A mother of four who was misdiagnosed with irritable bowel syndrome before doctors discovered a massive tumor on her ovaries has revealed the early symptoms of ovarian cancer that every woman should know.
Danielle Malafant’s ‘excruciating’ stomach pain was dismissed as IBS before she was rushed to hospital after collapsing at a family barbecue in July 2015.
While paramedics initially thought she was suffering from appendicitis, scans showed the administrative assistant from Wollongong, NSW, had a 13.5cm tumor — half the length of a 600ml Coke bottle — growing on her right ovary.
Despite having telltale symptoms for years before her diagnosis, including bloating, constipation and intense pain, Ms. Malafant says her condition was repeatedly overlooked by primary care physicians and counselors.
Danielle Malafant (pictured) urges women to pay attention to changes in their bodies and request genetic testing to determine if they are at risk for gynecological cancer
A surgeon successfully removed the growth and affected ovary, but when the tumors on the left grew back, Ms. Malafant had little choice but to have a hysterectomy — removal of the uterus — to make sure her cancer wouldn’t return.
She now wonders if the outcome could have been different.
“I feel frustrated looking back,” she told the Daily Mail Australia.
“It was the worst pain I’ve ever felt in my life – I gave birth to my kids naturally without pain medication, and this was 10 times worse, but they told me it was just IBS.
‘I think more information should be made available to women. I was turned away again and again, I showed symptoms and they still didn’t catch it.’
Mother of four (second from right) was repeatedly misdiagnosed with IBS before doctors discovered a 13.5cm tumor on her right ovary
Ms Malafant is one of an estimated 1,720 Australian women who develop ovarian cancer each year, government health service Research shows.
It is the sixth most common cause of cancer death in Australian women, after lung, gut, stomach, liver and breast.
Ovarian cancer is notoriously difficult to detect because its early-stage symptoms are vague and easily confused with those of less sinister diseases like IBS.
Common warning signs include abdominal bloating, feeling full after small amounts of food, an urgent need to urinate, and constipation, as well as indigestion, fatigue, and pain during sex.
In some cases, patients may also experience lower back pain, sudden, unexplained weight loss, and stomach or pelvic discomfort.
Ms. Malafant (right, with her husband Scott and oldest children) had to have a hysterectomy before her 38th birthday to prevent cancer from returning
Causes of ovarian cancer
– Aging (risk increases above 50)
– Family history of ovarian, breast or colon cancer
– Early onset of menstruation (before 12 years) and late menopause
– Women who had their first child after the age of 35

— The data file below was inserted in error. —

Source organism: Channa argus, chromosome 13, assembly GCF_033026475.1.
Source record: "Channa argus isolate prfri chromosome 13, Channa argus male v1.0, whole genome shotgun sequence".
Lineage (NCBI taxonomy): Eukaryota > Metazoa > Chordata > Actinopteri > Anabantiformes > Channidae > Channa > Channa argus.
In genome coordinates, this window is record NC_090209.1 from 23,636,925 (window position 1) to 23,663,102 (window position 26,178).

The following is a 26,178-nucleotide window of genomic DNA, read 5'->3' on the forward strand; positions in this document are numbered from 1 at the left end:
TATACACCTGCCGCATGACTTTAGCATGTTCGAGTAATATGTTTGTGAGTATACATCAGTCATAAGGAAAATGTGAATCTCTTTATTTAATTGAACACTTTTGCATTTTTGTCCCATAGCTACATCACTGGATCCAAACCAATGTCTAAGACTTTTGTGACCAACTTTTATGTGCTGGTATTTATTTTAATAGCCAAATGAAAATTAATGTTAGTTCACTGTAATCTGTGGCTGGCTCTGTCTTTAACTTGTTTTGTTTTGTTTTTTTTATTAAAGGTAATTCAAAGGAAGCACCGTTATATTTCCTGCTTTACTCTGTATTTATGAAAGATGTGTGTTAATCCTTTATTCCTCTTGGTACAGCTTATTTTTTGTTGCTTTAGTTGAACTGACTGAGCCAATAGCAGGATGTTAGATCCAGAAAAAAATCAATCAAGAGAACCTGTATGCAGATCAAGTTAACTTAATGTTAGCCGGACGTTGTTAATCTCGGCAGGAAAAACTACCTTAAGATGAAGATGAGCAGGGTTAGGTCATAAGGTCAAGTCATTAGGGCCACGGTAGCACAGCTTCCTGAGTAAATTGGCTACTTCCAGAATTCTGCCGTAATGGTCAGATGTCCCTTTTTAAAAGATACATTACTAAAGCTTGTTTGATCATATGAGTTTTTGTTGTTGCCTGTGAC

– Never use oral contraceptives
Symptoms of ovarian cancer
Unlike cervical, breast, and colon cancers, there are no screening programs for ovarian cancer.
A specialist blood test that detects the CA125 protein – which is produced by ovarian cancer cells – can be used to diagnose the disease.
But menstruation and conditions like endometriosis and benign ovarian cysts also cause this protein to develop, meaning the test alone cannot be used to confirm the presence or absence of cancer.
In addition. more than 50 percent of women with early-stage ovarian cancer do not show elevated CA125 levels, meaning internal ultrasound should be done in conjunction with the blood test for a definitive diagnosis.
All types of ovarian cancer are treatable with early care, but death rates remain high due to the lack of effective early detection measures.
Despite having telltale signs for years before her diagnosis, including bloating and constipation, Ms. Malafant (left) says her condition was repeatedly overlooked by doctors
With a survival rate of just 46 percent at five years, it’s crucial to diagnose early and quickly determine whether a genetic mutation — which can only be found through genetic testing — could be responsible.
To help women with this procedure, Australian gynecology charity Pink Hope launched its very first Checklist ‘What to ask’, a simple guide to help people diagnosed with ovarian cancer access the most appropriate genetic test for them
The checklist comes after a survey by the charity found that 47 percent of Australians don’t know or aren’t sure if they’ve had cancer in their family.
Ms Malafant believes she could have avoided a hysterectomy before her 38th birthday if more had been done to publicize the benefits of genetic testing.
“I insist, I must know for my children,” she said.
“If they had tested more in the beginning, I wonder if that could have prevented everything I’ve been through.”
Visit Pink Hope’s website to learn more about ovarian and other gynecological cancers here.